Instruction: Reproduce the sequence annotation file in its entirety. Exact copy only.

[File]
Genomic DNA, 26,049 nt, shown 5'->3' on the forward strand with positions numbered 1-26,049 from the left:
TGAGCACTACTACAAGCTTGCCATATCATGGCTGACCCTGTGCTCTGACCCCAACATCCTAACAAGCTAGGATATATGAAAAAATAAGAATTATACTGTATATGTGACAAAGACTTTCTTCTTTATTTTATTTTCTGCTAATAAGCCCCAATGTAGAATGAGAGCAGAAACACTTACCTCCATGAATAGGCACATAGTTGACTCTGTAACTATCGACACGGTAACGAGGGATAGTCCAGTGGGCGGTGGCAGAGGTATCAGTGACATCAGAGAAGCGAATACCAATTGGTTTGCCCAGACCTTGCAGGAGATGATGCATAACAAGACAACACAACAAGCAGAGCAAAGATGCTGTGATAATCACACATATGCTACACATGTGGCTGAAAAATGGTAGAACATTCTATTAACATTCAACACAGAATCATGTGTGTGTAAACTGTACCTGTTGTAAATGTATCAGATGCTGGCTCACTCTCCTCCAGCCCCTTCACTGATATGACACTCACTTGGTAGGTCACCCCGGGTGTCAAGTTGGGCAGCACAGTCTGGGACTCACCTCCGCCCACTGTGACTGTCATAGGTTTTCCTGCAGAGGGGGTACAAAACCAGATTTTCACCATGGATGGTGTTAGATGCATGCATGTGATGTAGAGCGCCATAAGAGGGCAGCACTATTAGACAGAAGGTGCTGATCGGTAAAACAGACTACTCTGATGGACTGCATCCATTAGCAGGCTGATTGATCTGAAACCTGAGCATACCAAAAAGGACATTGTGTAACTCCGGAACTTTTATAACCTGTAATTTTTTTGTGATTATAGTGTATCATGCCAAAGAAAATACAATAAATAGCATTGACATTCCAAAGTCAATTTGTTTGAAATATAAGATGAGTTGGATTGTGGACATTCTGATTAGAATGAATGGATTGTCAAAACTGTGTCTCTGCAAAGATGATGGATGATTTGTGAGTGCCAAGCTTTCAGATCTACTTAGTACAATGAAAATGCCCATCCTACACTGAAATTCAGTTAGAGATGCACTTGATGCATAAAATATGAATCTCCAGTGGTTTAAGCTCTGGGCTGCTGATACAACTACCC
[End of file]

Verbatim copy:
Genomic DNA, 26,049 nt, shown 5'->3' on the forward strand with positions numbered 1-26,049 from the left:
TGAGCACTACTACAAGCTTGCCATATCATGGCTGACCCTGTGCTCTGACCCCAACATCCTAACAAGCTAGGATATATGAAAAAATAAGAATTATACTGTATATGTGACAAAGACTTTCTTCTTTATTTTATTTTCTGCTAATAAGCCCCAATGTAGAATGAGAGCAGAAACACTTACCTCCATGAATAGGCACATAGTTGACTCTGTAACTATCGACACGGTAACGAGGGATAGTCCAGTGGGCGGTGGCAGAGGTATCAGTGACATCAGAGAAGCGAATACCAATTGGTTTGCCCAGACCTTGCAGGAGATGATGCATAACAAGACAACACAACAAGCAGAGCAAAGATGCTGTGATAATCACACATATGCTACACATGTGGCTGAAAAATGGTAGAACATTCTATTAACATTCAACACAGAATCATGTGTGTGTAAACTGTACCTGTTGTAAATGTATCAGATGCTGGCTCACTCTCCTCCAGCCCCTTCACTGATATGACACTCACTTGGTAGGTCACCCCGGGTGTCAAGTTGGGCAGCACAGTCTGGGACTCACCTCCGCCCACTGTGACTGTCATAGGTTTTCCTGCAGAGGGGGTACAAAACCAGATTTTCACCATGGATGGTGTTAGATGCATGCATGTGATGTAGAGCGCCATAAGAGGGCAGCACTATTAGACAGAAGGTGCTGATCGGTAAAACAGACTACTCTGATGGACTGCATCCATTAGCAGGCTGATTGATCTGAAACCTGAGCATACCAAAAAGGACATTGTGTAACTCCGGAACTTTTATAACCTGTAATTTTTTTGTGATTATAGTGTATCATGCCAAAGAAAATACAATAAATAGCATTGACATTCCAAAGTCAATTTGTTTGAAATATAAGATGAGTTGGATTGTGGACATTCTGATTAGAATGAATGGATTGTCAAAACTGTGTCTCTGCAAAGATGATGGATGATTTGTGAGTGCCAAGCTTTCAGATCTACTTAGTACAATGAAAATGCCCATCCTACACTGAAATTCAGTTAGAGATGCACTTGATGCATAAAATATGAATCTCCAGTGGTTTAAGCTCTGGGCTGCTGATACAACTACCC